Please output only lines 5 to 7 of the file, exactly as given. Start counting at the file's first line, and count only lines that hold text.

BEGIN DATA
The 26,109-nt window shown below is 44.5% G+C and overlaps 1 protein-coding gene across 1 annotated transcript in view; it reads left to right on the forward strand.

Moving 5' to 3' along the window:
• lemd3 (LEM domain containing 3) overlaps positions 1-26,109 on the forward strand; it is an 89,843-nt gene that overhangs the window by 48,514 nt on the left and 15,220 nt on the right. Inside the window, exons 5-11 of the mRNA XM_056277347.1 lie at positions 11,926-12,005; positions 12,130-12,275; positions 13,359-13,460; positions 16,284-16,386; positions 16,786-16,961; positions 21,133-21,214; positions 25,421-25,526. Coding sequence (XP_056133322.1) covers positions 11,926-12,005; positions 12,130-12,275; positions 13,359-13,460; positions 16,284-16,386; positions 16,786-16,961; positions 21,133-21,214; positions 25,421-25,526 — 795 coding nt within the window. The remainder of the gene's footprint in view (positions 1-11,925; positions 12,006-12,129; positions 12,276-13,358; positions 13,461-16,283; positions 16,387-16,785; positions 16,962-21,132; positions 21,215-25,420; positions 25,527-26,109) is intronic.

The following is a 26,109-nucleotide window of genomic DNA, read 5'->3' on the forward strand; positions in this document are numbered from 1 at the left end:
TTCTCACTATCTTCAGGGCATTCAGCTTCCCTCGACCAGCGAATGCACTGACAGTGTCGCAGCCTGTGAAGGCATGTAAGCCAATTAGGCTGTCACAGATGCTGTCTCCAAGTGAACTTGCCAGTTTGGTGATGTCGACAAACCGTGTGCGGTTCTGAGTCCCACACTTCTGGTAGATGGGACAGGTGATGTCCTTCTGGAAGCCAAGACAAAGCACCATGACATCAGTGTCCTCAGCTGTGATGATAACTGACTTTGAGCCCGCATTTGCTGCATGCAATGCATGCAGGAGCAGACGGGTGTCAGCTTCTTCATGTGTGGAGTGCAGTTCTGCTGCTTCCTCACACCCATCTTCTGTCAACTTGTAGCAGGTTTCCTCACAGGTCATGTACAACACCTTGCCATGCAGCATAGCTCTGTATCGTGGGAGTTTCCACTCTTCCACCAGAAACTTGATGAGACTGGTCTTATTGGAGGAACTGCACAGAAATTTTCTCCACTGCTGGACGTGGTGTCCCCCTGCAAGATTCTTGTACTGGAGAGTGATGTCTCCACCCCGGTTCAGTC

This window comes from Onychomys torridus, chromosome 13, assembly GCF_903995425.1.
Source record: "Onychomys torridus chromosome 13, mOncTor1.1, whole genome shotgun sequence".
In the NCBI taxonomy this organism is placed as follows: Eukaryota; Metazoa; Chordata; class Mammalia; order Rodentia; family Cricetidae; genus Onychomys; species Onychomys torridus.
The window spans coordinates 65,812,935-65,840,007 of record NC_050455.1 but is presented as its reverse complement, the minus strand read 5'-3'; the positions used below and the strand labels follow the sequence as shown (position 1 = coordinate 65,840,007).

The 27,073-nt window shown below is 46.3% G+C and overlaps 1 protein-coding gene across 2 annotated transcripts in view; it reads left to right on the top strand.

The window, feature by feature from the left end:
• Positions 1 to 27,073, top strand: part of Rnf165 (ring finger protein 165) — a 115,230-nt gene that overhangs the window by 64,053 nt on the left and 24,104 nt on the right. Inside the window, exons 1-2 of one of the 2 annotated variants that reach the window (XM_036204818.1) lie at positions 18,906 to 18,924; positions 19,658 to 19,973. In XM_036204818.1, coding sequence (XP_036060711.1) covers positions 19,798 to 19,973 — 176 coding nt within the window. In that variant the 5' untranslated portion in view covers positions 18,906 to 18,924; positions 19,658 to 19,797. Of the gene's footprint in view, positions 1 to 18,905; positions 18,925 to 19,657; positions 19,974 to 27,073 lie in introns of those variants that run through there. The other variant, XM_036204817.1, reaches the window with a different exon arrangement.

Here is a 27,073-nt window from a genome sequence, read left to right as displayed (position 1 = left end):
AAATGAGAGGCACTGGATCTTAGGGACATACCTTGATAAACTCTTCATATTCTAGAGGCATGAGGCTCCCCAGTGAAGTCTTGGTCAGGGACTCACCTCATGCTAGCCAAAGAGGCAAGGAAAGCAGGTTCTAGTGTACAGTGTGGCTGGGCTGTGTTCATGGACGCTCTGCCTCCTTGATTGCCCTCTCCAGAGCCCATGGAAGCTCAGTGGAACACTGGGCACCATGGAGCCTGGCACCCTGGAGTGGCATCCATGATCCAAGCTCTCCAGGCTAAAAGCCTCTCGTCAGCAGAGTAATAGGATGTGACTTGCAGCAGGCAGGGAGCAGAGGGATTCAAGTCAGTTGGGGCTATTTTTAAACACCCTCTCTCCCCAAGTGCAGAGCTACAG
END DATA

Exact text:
TTCTCACTATCTTCAGGGCATTCAGCTTCCCTCGACCAGCGAATGCACTGACAGTGTCGCAGCCTGTGAAGGCATGTAAGCCAATTAGGCTGTCACAGATGCTGTCTCCAAGTGAACTTGCCAGTTTGGTGATGTCGACAAACCGTGTGCGGTTCTGAGTCCCACACTTCTGGTAGATGGGACAGGTGATGTCCTTCTGGAAGCCAAGACAAAGCACCATGACATCAGTGTCCTCAGCTGTGATGATAACTGACTTTGAGCCCGCATTTGCTGCATGCAATGCATGCAGGAGCAGACGGGTGTCAGCTTCTTCATGTGTGGAGTGCAGTTCTGCTGCTTCCTCACACCCATCTTCTGTCAACTTGTAGCAGGTTTCCTCACAGGTCATGTACAACACCTTGCCATGCAGCATAGCTCTGTATCGTGGGAGTTTCCACTCTTCCACCAGAAACTTGATGAGACTGGTCTTATTGGAGGAACTGCACAGAAATTTTCTCCACTGCTGGACGTGGTGTCCCCCTGCAAGATTCTTGTACTGGAGAGTGATGTCTCCACCCCGGTTCAGTC

This window comes from Onychomys torridus, chromosome 13, assembly GCF_903995425.1.
Source record: "Onychomys torridus chromosome 13, mOncTor1.1, whole genome shotgun sequence".